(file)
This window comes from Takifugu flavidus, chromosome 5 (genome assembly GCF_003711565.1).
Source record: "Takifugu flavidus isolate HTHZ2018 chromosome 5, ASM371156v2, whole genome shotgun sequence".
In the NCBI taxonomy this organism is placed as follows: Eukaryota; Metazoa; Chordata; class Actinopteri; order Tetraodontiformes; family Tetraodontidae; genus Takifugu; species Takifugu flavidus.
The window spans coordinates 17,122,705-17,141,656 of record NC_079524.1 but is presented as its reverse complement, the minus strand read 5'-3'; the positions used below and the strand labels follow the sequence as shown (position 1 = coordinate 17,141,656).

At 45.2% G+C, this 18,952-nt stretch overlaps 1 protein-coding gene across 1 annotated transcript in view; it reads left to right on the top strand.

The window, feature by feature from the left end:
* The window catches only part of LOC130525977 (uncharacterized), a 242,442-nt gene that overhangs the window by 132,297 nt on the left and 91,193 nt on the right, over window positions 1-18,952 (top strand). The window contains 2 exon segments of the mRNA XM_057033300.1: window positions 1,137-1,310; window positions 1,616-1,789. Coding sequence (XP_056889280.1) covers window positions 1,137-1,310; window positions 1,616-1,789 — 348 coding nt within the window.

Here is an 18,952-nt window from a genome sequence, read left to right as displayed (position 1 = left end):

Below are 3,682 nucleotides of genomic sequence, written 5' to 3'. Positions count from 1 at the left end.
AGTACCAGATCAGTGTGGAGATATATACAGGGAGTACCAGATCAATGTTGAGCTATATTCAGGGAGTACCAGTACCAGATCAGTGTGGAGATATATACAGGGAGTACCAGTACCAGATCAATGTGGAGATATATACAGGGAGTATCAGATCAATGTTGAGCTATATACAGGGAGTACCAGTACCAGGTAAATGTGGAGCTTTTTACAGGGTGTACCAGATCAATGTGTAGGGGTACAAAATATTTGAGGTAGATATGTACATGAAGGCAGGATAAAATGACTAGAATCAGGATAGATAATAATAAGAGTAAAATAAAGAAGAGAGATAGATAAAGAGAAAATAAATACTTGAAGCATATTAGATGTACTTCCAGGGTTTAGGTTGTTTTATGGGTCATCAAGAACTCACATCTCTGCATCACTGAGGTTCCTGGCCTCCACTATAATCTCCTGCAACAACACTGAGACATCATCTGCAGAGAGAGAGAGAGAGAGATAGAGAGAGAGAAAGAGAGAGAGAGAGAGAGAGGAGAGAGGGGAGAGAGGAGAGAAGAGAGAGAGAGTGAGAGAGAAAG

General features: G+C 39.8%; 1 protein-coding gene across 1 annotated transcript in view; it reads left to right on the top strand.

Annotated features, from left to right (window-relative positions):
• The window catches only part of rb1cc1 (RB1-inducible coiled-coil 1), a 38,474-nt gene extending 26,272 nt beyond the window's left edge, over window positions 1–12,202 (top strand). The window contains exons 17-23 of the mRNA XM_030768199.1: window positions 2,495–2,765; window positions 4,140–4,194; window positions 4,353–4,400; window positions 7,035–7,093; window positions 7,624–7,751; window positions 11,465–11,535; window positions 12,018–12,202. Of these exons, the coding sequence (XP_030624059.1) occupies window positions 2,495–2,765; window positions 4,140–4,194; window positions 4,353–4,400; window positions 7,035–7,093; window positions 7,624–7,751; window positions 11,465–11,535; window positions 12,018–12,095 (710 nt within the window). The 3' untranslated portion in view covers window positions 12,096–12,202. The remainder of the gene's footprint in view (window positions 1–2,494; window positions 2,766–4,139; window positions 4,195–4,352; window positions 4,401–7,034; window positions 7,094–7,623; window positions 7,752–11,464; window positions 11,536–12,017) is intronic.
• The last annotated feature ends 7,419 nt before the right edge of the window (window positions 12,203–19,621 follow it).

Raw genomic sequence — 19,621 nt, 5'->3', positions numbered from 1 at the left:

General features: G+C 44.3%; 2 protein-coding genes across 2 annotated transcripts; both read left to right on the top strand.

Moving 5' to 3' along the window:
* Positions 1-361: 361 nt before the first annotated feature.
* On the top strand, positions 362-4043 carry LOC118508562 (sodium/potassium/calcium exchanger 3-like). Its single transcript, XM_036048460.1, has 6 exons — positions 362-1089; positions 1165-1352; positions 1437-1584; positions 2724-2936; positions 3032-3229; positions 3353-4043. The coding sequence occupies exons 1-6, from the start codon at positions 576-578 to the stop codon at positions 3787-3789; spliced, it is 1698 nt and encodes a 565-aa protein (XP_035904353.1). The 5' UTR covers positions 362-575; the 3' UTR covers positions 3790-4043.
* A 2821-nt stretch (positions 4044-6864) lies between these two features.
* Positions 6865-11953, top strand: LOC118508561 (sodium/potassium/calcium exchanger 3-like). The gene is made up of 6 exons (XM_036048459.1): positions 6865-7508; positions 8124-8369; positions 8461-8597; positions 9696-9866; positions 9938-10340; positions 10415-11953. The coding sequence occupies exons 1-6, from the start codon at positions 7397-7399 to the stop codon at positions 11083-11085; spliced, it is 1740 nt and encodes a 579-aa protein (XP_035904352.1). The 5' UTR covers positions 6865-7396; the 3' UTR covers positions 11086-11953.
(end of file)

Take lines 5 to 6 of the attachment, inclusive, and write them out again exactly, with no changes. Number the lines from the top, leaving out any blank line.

At 45.2% G+C, this 18,952-nt stretch overlaps 1 protein-coding gene across 1 annotated transcript in view; it reads left to right on the top strand.

The window, feature by feature from the left end: